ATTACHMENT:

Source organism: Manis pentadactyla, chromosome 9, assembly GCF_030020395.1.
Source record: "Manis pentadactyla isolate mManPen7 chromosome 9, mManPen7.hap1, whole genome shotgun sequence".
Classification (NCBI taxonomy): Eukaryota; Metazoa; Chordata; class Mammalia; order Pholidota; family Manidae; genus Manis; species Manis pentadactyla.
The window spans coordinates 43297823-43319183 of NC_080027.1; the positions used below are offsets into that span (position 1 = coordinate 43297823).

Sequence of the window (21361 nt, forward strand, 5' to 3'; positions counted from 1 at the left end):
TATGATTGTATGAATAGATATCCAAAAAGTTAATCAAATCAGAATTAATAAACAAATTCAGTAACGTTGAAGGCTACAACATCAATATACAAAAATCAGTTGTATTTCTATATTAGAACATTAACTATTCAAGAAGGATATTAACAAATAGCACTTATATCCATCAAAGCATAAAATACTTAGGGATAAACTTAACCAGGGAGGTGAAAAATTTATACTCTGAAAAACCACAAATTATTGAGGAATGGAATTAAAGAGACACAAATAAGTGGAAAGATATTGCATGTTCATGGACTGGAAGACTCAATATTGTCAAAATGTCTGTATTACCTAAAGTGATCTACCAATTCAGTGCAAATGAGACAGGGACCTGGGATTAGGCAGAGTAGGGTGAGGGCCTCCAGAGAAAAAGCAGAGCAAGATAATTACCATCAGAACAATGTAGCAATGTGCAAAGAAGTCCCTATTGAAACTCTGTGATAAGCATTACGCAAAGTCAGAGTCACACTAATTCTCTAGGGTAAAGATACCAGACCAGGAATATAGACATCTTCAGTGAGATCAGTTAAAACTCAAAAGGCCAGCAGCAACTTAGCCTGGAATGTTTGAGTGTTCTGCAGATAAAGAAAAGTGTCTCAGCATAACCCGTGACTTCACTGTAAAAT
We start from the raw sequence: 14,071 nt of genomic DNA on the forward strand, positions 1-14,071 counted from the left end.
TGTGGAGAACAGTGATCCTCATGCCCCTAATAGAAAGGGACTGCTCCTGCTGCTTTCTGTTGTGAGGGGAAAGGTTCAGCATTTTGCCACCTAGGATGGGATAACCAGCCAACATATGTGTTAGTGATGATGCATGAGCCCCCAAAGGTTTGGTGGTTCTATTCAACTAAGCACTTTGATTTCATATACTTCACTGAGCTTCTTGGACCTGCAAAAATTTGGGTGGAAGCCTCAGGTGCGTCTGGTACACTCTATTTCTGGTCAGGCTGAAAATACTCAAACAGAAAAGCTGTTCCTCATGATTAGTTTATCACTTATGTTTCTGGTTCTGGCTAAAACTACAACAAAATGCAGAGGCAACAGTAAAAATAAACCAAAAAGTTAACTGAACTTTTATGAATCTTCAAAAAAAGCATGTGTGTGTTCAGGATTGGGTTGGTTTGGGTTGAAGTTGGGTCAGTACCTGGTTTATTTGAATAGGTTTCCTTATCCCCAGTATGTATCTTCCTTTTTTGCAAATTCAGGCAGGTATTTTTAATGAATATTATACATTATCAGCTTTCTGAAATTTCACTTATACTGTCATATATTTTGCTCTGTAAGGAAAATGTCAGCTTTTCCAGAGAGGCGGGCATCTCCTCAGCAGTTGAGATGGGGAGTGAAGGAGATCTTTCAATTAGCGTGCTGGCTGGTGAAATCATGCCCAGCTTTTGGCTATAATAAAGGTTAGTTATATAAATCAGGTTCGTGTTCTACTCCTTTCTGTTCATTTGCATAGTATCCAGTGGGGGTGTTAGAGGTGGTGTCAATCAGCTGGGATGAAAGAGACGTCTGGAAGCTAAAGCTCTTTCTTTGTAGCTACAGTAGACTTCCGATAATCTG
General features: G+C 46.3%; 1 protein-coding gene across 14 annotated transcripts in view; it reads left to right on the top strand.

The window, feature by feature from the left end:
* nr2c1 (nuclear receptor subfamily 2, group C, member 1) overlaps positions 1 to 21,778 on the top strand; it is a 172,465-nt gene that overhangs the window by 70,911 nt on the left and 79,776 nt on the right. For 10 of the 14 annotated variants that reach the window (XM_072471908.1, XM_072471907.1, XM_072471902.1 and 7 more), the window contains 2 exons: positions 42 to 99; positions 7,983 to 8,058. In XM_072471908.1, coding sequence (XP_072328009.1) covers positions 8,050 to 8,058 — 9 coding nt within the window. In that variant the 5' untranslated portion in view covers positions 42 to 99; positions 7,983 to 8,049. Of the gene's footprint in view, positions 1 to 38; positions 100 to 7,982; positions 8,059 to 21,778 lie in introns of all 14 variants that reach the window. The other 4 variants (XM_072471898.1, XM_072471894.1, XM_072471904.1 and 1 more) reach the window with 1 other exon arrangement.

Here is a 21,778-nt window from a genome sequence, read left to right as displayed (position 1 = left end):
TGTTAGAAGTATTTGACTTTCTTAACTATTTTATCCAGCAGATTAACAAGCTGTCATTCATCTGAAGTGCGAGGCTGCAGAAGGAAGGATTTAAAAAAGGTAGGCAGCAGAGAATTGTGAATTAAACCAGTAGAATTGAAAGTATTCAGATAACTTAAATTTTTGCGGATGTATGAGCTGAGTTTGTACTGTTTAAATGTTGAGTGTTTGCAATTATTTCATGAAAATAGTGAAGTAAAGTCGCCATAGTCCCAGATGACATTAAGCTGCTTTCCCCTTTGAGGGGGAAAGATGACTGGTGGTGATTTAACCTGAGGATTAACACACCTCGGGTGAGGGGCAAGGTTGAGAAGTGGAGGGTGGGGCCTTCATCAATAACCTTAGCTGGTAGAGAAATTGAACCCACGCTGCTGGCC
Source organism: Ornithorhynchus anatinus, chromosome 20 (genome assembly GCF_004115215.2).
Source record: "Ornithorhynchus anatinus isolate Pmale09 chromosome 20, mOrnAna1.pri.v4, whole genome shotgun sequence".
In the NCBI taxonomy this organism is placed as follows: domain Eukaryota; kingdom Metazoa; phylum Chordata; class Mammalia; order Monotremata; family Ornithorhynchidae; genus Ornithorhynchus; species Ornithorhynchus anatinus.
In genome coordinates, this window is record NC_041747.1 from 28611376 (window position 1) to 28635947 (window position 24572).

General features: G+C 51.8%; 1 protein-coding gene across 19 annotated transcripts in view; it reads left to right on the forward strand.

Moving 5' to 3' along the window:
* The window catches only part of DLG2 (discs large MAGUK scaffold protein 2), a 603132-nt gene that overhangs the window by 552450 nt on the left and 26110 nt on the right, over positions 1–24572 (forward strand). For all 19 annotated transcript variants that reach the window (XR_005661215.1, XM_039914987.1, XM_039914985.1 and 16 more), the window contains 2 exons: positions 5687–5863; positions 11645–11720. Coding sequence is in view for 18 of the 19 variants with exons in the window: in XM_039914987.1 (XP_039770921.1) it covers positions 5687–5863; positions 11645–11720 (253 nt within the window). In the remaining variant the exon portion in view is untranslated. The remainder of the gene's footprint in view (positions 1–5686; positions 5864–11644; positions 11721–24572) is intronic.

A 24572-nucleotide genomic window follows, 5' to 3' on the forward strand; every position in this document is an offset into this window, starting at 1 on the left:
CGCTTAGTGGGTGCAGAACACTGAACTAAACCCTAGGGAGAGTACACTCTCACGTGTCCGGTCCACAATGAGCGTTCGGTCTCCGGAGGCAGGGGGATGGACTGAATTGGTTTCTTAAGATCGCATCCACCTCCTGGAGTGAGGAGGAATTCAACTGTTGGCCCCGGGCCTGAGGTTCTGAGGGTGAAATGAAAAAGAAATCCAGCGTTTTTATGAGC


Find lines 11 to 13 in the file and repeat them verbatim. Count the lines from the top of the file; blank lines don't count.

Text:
* nr2c1 (nuclear receptor subfamily 2, group C, member 1) overlaps positions 1 to 21,778 on the top strand; it is a 172,465-nt gene that overhangs the window by 70,911 nt on the left and 79,776 nt on the right. For 10 of the 14 annotated variants that reach the window (XM_072471908.1, XM_072471907.1, XM_072471902.1 and 7 more), the window contains 2 exons: positions 42 to 99; positions 7,983 to 8,058. In XM_072471908.1, coding sequence (XP_072328009.1) covers positions 8,050 to 8,058 — 9 coding nt within the window. In that variant the 5' untranslated portion in view covers positions 42 to 99; positions 7,983 to 8,049. Of the gene's footprint in view, positions 1 to 38; positions 100 to 7,982; positions 8,059 to 21,778 lie in introns of all 14 variants that reach the window. The other 4 variants (XM_072471898.1, XM_072471894.1, XM_072471904.1 and 1 more) reach the window with 1 other exon arrangement.

Here is a 21,778-nt window from a genome sequence, read left to right as displayed (position 1 = left end):
TGTTAGAAGTATTTGACTTTCTTAACTATTTTATCCAGCAGATTAACAAGCTGTCATTCATCTGAAGTGCGAGGCTGCAGAAGGAAGGATTTAAAAAAGGTAGGCAGCAGAGAATTGTGAATTAAACCAGTAGAATTGAAAGTATTCAGATAACTTAAATTTTTGCGGATGTATGAGCTGAGTTTGTACTGTTTAAATGTTGAGTGTTTGCAATTATTTCATGAAAATAGTGAAGTAAAGTCGCCATAGTCCCAGATGACATTAAGCTGCTTTCCCCTTTGAGGGGGAAAGATGACTGGTGGTGATTTAACCTGAGGATTAACACACCTCGGGTGAGGGGCAAGGTTGAGAAGTGGAGGGTGGGGCCTTCATCAATAACCTTAGCTGGTAGAGAAATTGAACCCACGCTGCTGGCC